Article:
Xbox One originally suppose to release in 2014?

#1tadmfpolePosted 10/15/2013 2:29:28 AM
But was rushed to release on time to compete with PS4 after Sony surprised them? Any truth to this? Sources or links? I am not denying this is what happened but I am curious if there is any truth to it or not. If so it would explain why Microsoft has been fumbling since the reveal in late May.
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#2Millertime660Posted 10/15/2013 2:44:15 AM
rumors are rumors..... not really much to go on.
#3EoinPosted 10/15/2013 2:50:18 AM
This is something I don't really believe.

In June 2012, a document that was supposedly Microsoft's "Xbox 720" roadmap leaked. The document, apparently dated 2010, included details of their next console - provisional specs, accessories, marketing strategies, and a few other bits and pieces. People doubted it was real because we never get that lucky in terms of leaks. We get snippets here and there, not full PowerPoints.

However, the passage of time has made that document seem like it's real. First, Microsoft's lawyers demanded that it be pulled (nowhere close to proof, in and of itself). Then....basically everything started matching the document. (Posting it here might be against the ToS but it is not very difficult to locate online).

That document has a very high hit rate, and even the things that are wrong are things that plausibly could have changed between 2010 and 2013. It talks about a console with Blu-ray, a new Kinect, HDMI in, low power states, multitasking, TV integration, an 8-core processor, eDRAM (which it mentions potentially upgrading to eSRAM), the second screen stuff, cloud processing...even the slogan "Input One". It's been, in other words, pretty accurate. The only thing that stands out as hugely different to reality is the price, as the slides talk about a US$299 box.

One part of it is Microsoft's predicted timeline of the future, and it's very close to reality. It includes AppleTV (which Microsoft apparently worried about), GoogleTV (ditto), OnLive (called out later as a potential acquisition target), the next Nintendo console (Microsoft got the price wrong, but then, so did Nintendo, so that's understandable)...and the next Sony console. Microsoft get some details wrong - they predict that Sony will push 3D and GoogleTV (not terrible predictions in 2010), but the rest is all correct - a high-tech, all-in-one, Blu-ray box at US$399 called PS4 in Holiday 2013.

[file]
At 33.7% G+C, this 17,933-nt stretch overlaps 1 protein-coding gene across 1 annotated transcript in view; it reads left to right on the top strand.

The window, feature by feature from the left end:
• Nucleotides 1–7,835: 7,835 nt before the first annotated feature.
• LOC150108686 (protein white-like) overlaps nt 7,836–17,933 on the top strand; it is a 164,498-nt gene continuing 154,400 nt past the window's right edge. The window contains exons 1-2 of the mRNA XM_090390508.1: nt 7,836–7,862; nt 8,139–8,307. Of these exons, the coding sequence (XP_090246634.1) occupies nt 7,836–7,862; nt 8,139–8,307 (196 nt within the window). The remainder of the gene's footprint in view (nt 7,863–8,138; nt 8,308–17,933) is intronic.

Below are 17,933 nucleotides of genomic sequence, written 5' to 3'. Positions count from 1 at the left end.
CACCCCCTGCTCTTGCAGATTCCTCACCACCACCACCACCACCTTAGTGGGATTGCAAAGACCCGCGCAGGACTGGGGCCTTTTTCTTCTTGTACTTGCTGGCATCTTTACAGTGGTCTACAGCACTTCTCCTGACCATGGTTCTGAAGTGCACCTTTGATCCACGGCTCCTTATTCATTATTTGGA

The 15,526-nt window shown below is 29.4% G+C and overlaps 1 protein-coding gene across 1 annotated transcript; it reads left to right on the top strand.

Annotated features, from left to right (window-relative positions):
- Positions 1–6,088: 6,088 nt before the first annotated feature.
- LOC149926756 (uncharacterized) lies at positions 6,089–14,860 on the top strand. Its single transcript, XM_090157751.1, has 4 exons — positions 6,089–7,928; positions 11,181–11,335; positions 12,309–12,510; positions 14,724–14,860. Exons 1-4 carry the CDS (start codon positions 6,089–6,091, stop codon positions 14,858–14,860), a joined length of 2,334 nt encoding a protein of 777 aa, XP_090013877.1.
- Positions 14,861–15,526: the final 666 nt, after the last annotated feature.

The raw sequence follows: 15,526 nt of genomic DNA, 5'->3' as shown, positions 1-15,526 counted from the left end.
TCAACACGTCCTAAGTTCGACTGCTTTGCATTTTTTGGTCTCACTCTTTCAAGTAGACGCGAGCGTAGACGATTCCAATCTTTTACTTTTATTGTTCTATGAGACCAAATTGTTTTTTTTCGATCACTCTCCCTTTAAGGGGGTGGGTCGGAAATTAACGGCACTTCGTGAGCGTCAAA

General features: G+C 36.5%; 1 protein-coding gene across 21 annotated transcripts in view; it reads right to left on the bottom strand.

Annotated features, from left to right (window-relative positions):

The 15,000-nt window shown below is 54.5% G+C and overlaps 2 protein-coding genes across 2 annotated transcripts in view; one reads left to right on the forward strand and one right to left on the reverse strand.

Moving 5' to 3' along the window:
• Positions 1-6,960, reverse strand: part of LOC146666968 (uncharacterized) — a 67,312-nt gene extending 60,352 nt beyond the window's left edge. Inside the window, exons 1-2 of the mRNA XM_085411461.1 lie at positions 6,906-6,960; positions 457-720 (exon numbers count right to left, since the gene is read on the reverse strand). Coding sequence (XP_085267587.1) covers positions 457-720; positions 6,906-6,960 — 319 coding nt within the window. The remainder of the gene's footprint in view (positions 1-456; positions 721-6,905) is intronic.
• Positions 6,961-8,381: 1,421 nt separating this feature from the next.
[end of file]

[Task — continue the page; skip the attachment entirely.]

The amazing part isn't that Microsoft were panicked by Sony and rushed and got things wrong. It's that they knew exactly what was coming and still managed to get things wrong.

I think Microsoft expected a November 2013 release for the PS4, in basically its current form, except with 2GB or 4GB of GDDR5. This would mean that the PS4 had a better GPU and higher bandwidth to memory, but the Xbox One would have more memory to play with, embedded memory to partially make up for the bandwidth disadvantage, and TV features and Kinect. If they imagined that as part of a US$300 package, then in 2010 that would look like a very winnable next generation.

Instead, though, TV became far less important, Kinect got disowned by dedicated gamers, and the PS4 turned out to have 8GB of GDDR5, meaning that the Xbox One's advantages evaporated - leaving Sony with a better GPU, higher bandwidth to memory, and more memory (for games), while Microsoft were stuck with the dinosaur of TV, a motion sensor very few people really want, and it turns out that they got the pricing wrong and are on the wrong side of a US$100 gap instead of the right side like they planned to be.
#4Millertime660Posted 10/15/2013 3:05:53 AM
Eoin posted...
This is something I don't really believe.

In June 2012, a document that was supposedly Microsoft's "Xbox 720" roadmap leaked. The document, apparently dated 2010, included details of their next console - provisional specs, accessories, marketing strategies, and a few other bits and pieces. People doubted it was real because we never get that lucky in terms of leaks. We get snippets here and there, not full PowerPoints.

However, the passage of time has made that document seem like it's real. First, Microsoft's lawyers demanded that it be pulled (nowhere close to proof, in and of itself). Then....basically everything started matching the document. (Posting it here might be against the ToS but it is not very difficult to locate online).

That document has a very high hit rate, and even the things that are wrong are things that plausibly could have changed between 2010 and 2013. It talks about a console with Blu-ray, a new Kinect, HDMI in, low power states, multitasking, TV integration, an 8-core processor, eDRAM (which it mentions potentially upgrading to eSRAM), the second screen stuff, cloud processing...even the slogan "Input One". It's been, in other words, pretty accurate. The only thing that stands out as hugely different to reality is the price, as the slides talk about a US$299 box.